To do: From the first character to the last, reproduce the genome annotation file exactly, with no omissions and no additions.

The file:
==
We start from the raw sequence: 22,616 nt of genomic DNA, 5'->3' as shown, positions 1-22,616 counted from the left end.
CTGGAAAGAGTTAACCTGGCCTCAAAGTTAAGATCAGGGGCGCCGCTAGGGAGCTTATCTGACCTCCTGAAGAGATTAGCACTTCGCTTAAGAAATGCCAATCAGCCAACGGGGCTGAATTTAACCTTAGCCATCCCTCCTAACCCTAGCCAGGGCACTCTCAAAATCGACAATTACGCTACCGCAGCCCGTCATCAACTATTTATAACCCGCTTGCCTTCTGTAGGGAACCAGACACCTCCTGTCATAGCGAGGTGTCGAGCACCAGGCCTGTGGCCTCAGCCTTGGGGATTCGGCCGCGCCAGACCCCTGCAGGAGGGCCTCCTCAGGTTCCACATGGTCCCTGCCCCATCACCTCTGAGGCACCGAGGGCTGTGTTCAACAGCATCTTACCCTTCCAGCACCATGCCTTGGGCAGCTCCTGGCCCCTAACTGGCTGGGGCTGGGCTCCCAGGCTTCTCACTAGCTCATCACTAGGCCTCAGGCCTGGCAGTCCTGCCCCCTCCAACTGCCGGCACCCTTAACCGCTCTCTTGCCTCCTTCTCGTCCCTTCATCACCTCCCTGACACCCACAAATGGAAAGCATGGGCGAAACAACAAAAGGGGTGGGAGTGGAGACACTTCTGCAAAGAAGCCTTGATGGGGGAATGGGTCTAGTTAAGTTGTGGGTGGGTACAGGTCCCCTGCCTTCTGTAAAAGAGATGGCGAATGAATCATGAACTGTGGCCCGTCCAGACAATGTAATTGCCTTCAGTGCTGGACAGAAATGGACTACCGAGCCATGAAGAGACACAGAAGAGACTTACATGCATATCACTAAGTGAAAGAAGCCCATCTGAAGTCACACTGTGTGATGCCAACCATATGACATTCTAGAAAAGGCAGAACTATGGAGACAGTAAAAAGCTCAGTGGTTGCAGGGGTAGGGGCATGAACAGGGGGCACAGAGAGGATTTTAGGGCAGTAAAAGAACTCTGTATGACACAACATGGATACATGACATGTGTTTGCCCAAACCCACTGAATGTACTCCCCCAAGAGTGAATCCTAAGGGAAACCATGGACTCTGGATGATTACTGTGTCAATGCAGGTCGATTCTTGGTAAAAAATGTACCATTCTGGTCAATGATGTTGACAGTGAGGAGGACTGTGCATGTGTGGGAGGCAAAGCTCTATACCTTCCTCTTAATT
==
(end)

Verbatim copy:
We start from the raw sequence: 22,616 nt of genomic DNA, 5'->3' as shown, positions 1-22,616 counted from the left end.
CTGGAAAGAGTTAACCTGGCCTCAAAGTTAAGATCAGGGGCGCCGCTAGGGAGCTTATCTGACCTCCTGAAGAGATTAGCACTTCGCTTAAGAAATGCCAATCAGCCAACGGGGCTGAATTTAACCTTAGCCATCCCTCCTAACCCTAGCCAGGGCACTCTCAAAATCGACAATTACGCTACCGCAGCCCGTCATCAACTATTTATAACCCGCTTGCCTTCTGTAGGGAACCAGACACCTCCTGTCATAGCGAGGTGTCGAGCACCAGGCCTGTGGCCTCAGCCTTGGGGATTCGGCCGCGCCAGACCCCTGCAGGAGGGCCTCCTCAGGTTCCACATGGTCCCTGCCCCATCACCTCTGAGGCACCGAGGGCTGTGTTCAACAGCATCTTACCCTTCCAGCACCATGCCTTGGGCAGCTCCTGGCCCCTAACTGGCTGGGGCTGGGCTCCCAGGCTTCTCACTAGCTCATCACTAGGCCTCAGGCCTGGCAGTCCTGCCCCCTCCAACTGCCGGCACCCTTAACCGCTCTCTTGCCTCCTTCTCGTCCCTTCATCACCTCCCTGACACCCACAAATGGAAAGCATGGGCGAAACAACAAAAGGGGTGGGAGTGGAGACACTTCTGCAAAGAAGCCTTGATGGGGGAATGGGTCTAGTTAAGTTGTGGGTGGGTACAGGTCCCCTGCCTTCTGTAAAAGAGATGGCGAATGAATCATGAACTGTGGCCCGTCCAGACAATGTAATTGCCTTCAGTGCTGGACAGAAATGGACTACCGAGCCATGAAGAGACACAGAAGAGACTTACATGCATATCACTAAGTGAAAGAAGCCCATCTGAAGTCACACTGTGTGATGCCAACCATATGACATTCTAGAAAAGGCAGAACTATGGAGACAGTAAAAAGCTCAGTGGTTGCAGGGGTAGGGGCATGAACAGGGGGCACAGAGAGGATTTTAGGGCAGTAAAAGAACTCTGTATGACACAACATGGATACATGACATGTGTTTGCCCAAACCCACTGAATGTACTCCCCCAAGAGTGAATCCTAAGGGAAACCATGGACTCTGGATGATTACTGTGTCAATGCAGGTCGATTCTTGGTAAAAAATGTACCATTCTGGTCAATGATGTTGACAGTGAGGAGGACTGTGCATGTGTGGGAGGCAAAGCTCTATACCTTCCTCTTAATT